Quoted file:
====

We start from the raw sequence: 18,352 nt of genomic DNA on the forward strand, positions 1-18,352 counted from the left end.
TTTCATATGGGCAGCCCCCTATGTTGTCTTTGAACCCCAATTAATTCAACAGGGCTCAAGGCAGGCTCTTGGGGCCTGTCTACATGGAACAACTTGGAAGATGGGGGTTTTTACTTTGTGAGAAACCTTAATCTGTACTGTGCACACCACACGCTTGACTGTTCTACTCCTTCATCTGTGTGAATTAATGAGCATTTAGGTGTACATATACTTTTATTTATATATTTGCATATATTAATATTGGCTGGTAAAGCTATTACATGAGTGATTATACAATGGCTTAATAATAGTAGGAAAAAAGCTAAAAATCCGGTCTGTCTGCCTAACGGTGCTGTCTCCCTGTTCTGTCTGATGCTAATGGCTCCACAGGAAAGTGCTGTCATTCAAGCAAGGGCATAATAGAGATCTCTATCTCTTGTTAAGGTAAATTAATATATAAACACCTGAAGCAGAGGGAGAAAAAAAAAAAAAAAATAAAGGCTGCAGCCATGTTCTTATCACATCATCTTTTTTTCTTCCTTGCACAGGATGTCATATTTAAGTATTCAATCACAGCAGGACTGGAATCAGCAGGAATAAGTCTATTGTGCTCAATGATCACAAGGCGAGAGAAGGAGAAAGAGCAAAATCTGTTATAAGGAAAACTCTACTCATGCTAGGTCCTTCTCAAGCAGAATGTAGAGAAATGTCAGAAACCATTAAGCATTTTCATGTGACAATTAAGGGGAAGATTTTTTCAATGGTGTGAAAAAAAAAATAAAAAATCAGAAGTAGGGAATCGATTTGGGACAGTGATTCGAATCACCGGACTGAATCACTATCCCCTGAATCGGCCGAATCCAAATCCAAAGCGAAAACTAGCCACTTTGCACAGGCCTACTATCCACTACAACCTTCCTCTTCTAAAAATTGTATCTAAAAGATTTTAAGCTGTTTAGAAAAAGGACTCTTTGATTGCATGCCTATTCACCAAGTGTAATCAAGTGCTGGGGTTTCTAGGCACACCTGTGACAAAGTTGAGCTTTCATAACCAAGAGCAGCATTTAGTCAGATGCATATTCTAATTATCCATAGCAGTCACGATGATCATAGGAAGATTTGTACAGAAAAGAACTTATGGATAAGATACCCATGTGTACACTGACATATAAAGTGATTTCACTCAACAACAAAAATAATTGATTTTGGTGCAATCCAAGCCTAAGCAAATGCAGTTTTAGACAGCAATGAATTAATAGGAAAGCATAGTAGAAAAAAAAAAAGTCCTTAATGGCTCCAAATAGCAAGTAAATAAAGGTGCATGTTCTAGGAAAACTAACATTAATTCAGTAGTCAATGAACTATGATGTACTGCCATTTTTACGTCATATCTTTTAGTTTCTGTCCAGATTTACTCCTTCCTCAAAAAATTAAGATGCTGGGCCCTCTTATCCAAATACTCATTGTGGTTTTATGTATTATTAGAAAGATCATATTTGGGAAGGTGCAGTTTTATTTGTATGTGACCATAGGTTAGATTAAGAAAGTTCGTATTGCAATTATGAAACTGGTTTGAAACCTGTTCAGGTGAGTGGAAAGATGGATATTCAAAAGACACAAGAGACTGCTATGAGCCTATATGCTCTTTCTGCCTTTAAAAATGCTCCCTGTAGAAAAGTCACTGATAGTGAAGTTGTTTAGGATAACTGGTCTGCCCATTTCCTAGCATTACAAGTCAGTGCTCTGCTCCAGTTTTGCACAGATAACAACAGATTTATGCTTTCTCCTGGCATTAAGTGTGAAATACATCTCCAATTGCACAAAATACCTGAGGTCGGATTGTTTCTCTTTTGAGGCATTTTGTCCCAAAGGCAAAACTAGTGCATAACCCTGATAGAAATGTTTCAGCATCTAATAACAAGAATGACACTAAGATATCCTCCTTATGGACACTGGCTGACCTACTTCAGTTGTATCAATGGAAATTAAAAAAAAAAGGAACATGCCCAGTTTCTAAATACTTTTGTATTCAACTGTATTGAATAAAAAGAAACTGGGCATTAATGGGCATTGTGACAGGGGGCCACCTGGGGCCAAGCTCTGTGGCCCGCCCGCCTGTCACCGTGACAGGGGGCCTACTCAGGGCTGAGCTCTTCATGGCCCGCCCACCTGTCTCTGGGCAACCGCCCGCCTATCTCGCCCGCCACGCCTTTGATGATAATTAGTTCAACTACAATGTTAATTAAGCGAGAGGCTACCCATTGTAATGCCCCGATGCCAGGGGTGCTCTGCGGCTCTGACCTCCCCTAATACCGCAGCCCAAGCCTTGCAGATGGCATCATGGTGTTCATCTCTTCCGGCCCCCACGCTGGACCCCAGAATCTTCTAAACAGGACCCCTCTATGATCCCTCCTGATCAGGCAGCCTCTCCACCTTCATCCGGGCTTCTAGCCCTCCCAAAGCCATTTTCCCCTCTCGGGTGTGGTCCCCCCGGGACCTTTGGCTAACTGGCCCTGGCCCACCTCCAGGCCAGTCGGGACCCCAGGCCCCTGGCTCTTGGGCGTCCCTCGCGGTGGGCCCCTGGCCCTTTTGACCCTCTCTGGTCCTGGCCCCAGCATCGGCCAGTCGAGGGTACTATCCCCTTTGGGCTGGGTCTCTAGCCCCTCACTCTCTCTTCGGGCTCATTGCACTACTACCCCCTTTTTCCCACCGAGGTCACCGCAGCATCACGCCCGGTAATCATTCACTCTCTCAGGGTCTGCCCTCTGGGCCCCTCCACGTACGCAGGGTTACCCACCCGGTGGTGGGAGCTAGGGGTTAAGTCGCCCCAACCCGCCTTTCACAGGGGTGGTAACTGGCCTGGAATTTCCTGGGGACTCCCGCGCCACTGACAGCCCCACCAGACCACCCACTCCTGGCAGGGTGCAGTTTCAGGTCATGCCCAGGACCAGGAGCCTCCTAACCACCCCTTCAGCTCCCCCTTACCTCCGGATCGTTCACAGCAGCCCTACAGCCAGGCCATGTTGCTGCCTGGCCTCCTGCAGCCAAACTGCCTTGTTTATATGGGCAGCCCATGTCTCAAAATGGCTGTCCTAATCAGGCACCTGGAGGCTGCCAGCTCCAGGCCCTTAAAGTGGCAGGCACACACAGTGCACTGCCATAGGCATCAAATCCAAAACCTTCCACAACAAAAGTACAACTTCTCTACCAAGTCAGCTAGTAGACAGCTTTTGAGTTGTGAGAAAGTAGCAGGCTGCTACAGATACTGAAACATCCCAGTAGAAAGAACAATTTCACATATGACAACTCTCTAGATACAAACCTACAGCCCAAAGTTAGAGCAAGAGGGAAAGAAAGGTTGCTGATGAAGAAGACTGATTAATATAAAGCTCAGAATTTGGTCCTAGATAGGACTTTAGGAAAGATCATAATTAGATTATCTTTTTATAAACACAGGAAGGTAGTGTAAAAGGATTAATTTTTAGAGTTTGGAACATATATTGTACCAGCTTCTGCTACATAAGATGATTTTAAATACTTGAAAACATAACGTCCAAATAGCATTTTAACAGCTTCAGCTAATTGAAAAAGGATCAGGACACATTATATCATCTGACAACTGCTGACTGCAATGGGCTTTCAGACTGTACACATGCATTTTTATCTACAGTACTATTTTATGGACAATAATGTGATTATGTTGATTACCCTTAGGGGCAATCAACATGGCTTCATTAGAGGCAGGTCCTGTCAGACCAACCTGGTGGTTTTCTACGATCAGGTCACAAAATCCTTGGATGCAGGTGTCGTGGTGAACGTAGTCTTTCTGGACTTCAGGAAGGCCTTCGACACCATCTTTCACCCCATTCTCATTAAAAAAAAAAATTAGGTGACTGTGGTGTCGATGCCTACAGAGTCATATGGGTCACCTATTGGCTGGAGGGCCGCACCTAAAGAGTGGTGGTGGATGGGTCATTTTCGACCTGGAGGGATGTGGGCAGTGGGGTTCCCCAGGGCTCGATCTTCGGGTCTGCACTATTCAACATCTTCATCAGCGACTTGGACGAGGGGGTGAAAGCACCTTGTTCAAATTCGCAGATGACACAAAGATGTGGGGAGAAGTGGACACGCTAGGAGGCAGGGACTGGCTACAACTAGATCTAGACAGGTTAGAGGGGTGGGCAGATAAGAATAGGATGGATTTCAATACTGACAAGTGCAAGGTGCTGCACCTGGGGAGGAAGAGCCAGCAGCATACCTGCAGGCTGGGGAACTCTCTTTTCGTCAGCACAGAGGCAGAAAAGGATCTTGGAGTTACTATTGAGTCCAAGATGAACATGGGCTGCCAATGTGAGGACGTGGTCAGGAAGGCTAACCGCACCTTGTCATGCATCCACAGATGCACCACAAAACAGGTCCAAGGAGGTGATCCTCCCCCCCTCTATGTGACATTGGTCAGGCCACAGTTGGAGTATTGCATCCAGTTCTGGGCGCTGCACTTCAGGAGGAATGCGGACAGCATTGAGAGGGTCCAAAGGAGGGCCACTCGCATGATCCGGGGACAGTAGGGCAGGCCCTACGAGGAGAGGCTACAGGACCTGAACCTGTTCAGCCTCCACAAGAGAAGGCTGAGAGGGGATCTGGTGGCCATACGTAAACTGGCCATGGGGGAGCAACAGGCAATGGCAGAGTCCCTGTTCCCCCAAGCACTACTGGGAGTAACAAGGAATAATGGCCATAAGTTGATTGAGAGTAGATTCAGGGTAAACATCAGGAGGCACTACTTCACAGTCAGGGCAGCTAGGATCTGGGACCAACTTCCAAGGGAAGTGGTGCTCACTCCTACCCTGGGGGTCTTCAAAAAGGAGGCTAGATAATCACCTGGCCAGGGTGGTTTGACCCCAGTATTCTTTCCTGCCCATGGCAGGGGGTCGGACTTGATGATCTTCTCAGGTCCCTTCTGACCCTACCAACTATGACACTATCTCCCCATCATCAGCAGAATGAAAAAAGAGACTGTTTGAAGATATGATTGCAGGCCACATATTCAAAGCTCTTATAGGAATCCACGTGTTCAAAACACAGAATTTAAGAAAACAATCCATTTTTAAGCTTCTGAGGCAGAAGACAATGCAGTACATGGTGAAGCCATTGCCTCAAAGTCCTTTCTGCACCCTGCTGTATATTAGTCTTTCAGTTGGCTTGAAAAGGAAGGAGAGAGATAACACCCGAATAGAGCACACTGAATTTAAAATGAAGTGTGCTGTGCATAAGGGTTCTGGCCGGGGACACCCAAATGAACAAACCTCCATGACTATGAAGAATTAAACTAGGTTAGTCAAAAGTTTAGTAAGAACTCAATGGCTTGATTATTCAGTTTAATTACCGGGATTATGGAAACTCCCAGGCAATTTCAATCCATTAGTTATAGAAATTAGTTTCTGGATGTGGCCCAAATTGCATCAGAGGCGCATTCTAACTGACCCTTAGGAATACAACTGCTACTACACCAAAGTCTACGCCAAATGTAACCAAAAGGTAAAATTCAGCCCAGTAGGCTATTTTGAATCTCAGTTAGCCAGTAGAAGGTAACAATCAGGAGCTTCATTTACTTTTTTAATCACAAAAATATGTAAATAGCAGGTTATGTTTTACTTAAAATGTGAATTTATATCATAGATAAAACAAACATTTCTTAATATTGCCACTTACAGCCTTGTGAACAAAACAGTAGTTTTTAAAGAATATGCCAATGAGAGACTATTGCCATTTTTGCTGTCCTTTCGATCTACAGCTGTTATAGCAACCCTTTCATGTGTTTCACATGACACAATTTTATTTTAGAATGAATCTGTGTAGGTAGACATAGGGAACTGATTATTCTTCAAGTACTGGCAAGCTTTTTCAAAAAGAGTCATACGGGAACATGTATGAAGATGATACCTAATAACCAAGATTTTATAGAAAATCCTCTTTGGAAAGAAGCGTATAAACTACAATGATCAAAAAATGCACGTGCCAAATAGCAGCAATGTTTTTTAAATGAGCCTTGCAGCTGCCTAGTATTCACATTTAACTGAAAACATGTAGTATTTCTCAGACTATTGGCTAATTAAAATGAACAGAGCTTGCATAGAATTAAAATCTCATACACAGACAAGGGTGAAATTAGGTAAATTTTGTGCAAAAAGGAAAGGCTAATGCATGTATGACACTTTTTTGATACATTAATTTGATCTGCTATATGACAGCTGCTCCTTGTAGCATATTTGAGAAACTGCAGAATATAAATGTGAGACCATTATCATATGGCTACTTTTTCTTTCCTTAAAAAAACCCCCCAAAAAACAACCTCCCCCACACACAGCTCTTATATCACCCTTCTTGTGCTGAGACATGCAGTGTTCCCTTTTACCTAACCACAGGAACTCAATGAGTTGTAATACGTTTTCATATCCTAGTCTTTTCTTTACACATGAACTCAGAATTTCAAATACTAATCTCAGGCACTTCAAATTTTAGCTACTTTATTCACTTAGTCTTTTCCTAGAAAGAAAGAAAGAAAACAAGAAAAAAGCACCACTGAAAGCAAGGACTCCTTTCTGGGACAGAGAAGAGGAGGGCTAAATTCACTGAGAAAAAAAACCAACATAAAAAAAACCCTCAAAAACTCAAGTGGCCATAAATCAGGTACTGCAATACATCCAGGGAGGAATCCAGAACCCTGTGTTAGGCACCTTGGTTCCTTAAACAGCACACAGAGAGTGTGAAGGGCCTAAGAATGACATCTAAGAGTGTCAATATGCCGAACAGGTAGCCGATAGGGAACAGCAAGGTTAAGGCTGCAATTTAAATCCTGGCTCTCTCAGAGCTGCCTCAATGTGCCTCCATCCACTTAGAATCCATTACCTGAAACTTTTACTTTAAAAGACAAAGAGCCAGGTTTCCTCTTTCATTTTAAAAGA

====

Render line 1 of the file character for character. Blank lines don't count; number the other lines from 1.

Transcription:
We start from the raw sequence: 18,352 nt of genomic DNA on the forward strand, positions 1-18,352 counted from the left end.